I wonder if Claire Danes has spent most of her career trying not to be Angela Chase.
Because every time I’ve seen her since then, my heart skips a beat, and I think, Angela! But it’s not Angela, because her life and her show died suddenly and inconclusively. It’s just Claire Danes, the person who gave Angela Chase so much life.
Not that Claire Danes is disappointing in herself. And since MSCL (that’s My So Called Life for you non-believers) she’s gone to Yale, earned “critical acclaim” for some decent movies, played big and small roles in forgettable rom/coms, and done some Broadway. It’s just that she’s not Angela, and every time I see her, it reminds me that the show tanked for no good reason.
But not this time. Claire Danes is in a commercial for a prescription that promotes eyelash growth. When I saw it, I didn’t think of Angela Chase. I was just watching another commercial for an innocuous magical prescription that featured an innocuous blonde. The commercial wasn’t as batty or fantastical as most of them (no old couples winking in kitchens-turned-jungles here), and I was hardly paying attention until the very end, when a close up of the blonde’s face filled the screen and I squinted in horror: Is THAT Claire Danes?!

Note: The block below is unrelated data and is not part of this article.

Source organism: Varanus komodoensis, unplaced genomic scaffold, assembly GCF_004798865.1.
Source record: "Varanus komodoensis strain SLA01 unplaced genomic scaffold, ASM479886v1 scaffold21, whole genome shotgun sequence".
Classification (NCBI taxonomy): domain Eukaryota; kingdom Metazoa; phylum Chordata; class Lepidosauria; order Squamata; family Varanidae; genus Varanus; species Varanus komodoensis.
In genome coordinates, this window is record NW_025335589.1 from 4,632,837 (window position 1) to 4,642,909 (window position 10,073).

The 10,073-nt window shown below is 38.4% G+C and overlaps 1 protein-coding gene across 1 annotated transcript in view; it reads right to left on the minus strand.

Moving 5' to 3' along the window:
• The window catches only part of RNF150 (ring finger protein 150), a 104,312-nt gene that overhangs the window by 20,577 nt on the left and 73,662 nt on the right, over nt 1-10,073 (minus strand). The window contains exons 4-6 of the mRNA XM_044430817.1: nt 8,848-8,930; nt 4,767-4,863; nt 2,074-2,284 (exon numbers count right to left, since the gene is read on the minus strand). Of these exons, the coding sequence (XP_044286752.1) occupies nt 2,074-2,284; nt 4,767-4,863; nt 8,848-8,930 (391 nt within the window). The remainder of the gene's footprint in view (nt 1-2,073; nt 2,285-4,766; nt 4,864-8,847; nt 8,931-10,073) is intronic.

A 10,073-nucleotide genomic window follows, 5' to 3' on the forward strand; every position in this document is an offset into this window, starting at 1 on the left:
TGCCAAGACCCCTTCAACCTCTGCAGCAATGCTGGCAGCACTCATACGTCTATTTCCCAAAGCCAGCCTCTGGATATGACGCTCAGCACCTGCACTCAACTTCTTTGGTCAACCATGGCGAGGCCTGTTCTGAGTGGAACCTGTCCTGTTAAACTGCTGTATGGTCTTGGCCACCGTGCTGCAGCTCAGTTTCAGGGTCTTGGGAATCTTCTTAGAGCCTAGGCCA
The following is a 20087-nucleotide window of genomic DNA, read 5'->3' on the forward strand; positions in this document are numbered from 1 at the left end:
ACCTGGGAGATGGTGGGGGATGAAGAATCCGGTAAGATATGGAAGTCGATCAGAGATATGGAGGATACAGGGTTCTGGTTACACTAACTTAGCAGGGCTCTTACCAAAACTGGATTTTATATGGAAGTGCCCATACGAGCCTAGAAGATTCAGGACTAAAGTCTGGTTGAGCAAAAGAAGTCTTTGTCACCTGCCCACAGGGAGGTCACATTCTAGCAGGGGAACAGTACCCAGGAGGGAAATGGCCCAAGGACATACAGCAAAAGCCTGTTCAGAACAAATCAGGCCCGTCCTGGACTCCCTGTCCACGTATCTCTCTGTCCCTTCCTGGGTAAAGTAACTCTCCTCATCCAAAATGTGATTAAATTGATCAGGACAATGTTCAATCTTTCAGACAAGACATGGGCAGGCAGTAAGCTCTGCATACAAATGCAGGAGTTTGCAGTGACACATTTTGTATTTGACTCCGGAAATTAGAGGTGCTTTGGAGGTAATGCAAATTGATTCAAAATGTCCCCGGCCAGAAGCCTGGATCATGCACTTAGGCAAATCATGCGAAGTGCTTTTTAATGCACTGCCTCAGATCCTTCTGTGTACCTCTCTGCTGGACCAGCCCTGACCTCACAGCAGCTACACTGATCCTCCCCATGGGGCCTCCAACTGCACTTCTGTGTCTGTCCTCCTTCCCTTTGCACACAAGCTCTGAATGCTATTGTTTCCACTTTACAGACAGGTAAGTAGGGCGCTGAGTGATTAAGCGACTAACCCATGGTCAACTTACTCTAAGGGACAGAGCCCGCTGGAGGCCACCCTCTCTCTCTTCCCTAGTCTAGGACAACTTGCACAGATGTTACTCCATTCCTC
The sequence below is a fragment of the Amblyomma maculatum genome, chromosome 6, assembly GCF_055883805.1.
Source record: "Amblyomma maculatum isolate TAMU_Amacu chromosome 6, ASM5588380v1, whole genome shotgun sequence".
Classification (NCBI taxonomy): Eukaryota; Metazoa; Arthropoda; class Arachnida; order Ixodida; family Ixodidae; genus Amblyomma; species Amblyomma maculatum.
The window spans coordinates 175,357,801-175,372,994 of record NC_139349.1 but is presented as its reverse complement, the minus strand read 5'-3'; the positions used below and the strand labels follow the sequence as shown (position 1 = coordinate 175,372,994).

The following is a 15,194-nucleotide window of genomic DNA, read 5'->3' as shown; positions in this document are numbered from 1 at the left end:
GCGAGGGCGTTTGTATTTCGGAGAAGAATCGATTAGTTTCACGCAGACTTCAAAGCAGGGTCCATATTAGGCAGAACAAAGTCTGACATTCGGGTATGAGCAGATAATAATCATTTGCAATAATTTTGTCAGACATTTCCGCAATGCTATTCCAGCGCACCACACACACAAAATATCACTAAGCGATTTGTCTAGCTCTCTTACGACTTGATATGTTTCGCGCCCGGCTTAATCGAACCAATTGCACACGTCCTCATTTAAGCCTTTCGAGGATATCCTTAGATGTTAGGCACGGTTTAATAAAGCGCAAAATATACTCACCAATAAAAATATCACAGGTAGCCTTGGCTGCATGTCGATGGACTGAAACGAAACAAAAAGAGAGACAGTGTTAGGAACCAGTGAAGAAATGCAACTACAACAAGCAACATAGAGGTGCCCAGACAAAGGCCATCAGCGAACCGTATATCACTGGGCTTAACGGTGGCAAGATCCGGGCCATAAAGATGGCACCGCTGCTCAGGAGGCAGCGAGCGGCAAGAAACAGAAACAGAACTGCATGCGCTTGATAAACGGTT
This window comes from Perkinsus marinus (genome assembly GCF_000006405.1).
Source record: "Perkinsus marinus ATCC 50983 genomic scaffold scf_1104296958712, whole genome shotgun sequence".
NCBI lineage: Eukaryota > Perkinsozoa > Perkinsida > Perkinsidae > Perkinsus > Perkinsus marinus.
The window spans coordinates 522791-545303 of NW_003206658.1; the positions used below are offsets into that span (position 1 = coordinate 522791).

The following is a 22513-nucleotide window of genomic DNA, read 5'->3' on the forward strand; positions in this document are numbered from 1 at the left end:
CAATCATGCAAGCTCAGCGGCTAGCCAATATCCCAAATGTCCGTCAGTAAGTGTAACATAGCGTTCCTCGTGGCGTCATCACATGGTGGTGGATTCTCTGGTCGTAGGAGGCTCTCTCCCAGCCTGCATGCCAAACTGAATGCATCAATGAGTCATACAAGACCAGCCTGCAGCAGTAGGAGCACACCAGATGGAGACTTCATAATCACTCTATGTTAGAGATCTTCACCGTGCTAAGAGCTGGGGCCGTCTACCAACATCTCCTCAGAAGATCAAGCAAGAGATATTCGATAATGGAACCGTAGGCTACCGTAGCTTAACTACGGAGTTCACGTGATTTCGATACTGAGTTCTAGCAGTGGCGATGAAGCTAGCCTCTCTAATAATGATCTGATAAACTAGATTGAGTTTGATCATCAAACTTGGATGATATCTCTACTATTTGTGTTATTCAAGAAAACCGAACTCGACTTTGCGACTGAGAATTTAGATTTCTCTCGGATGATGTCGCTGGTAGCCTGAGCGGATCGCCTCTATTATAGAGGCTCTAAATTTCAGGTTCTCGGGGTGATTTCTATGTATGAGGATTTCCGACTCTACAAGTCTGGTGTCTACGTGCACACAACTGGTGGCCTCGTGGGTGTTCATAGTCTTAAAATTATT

Which just makes the whole situation even more depressing. Because fine, I accept that Jamie Curtis will promote yogurt that makes you poo, and that Sally Field will make me giggle every time she says “Boniva,” but Claire Danes has had a ho-hum career, not fantastic and not terrible, and will probably always be remembered as Angela Chase. I’m no agent, but it seems to me that promoting laxatives or pointless prescriptions or taking on other embarrassing acting jobs is usually only suggested for actors and actresses at the end of accomplished careers. Kind of like being a greeter at Wal-Mart: Something to do, and it can’t hurt anything.
Who knows? Maybe she just needed the cash. But I offer my sincere apologies to Claire, because being the standout star who brought Angela Chase to life seems to have given her Angela’s curse: she was easily, and perpetually, unnoticed.
At least she’ll always have that delightful Gap commercial.
–by Tara Cavanaugh